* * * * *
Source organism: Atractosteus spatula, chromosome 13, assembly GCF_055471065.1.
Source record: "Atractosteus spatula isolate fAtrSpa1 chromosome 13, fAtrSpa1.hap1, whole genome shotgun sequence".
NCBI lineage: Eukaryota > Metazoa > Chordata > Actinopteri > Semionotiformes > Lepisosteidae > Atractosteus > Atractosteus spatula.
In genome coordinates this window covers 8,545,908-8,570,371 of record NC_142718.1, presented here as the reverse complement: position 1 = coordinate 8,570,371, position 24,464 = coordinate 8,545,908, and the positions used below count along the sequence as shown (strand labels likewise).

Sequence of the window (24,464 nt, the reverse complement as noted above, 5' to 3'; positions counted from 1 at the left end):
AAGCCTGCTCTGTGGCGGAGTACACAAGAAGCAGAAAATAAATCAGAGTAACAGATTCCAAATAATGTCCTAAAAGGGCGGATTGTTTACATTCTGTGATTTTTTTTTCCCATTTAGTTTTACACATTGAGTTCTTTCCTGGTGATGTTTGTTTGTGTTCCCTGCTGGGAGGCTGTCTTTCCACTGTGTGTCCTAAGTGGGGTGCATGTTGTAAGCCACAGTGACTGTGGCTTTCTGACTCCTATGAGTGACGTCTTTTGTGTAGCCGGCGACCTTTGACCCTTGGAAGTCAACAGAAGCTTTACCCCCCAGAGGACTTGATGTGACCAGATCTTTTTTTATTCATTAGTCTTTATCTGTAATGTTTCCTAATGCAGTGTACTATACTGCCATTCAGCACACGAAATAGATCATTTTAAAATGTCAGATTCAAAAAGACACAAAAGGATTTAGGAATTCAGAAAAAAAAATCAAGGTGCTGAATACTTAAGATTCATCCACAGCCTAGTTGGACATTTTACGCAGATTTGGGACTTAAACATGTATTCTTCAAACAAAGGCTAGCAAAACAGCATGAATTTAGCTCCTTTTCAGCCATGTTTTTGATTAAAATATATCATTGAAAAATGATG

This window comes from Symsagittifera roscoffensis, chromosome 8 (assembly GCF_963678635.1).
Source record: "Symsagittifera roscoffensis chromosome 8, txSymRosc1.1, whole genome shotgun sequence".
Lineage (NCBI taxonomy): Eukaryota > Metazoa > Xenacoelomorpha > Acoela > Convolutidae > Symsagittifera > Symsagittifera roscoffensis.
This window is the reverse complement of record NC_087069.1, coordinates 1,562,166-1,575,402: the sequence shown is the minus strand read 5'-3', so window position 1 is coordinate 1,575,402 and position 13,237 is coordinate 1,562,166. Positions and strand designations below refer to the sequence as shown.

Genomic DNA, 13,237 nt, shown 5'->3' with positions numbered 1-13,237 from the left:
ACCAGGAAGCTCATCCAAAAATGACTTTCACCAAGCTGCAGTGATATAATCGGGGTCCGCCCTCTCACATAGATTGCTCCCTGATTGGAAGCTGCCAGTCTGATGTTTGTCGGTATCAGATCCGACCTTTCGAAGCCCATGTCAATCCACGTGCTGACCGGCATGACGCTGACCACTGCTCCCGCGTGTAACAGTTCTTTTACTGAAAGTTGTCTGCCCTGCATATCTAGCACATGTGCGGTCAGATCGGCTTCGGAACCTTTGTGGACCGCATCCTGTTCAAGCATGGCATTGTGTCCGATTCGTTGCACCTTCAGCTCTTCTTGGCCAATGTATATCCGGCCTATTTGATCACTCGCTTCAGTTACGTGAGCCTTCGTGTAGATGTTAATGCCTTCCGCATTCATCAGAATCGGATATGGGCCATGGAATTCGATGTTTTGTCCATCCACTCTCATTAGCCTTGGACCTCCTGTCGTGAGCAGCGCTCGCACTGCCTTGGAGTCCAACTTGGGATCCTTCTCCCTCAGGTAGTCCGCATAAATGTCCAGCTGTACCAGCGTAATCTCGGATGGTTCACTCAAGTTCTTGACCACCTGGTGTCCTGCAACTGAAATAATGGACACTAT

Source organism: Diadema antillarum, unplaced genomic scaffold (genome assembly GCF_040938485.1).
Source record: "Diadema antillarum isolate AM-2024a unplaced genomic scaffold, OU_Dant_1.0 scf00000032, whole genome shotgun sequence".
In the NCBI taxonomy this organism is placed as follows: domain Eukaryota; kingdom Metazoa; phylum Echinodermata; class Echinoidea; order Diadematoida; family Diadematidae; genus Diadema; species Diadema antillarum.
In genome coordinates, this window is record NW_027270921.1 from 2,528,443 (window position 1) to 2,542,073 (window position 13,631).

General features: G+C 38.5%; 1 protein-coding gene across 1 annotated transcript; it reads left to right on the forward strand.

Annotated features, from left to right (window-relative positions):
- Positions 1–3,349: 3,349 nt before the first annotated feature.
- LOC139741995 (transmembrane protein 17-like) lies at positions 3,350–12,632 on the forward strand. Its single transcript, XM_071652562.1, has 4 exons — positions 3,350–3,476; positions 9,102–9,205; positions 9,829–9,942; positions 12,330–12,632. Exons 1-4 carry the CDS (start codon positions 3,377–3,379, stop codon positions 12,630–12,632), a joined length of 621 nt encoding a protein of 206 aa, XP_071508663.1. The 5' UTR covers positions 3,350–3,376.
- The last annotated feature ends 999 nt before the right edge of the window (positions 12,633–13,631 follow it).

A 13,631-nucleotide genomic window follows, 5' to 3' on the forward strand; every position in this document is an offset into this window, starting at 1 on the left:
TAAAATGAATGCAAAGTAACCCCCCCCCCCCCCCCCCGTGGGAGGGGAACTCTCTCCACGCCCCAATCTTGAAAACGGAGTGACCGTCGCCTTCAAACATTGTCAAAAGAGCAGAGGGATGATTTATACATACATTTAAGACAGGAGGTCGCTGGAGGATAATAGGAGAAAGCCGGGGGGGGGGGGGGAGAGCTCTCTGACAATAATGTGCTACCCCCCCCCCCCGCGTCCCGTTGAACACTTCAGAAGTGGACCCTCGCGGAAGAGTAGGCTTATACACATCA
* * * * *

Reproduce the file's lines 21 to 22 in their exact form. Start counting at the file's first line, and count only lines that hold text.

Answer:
- The last annotated feature ends 999 nt before the right edge of the window (positions 12,633–13,631 follow it).

A 13,631-nucleotide genomic window follows, 5' to 3' on the forward strand; every position in this document is an offset into this window, starting at 1 on the left: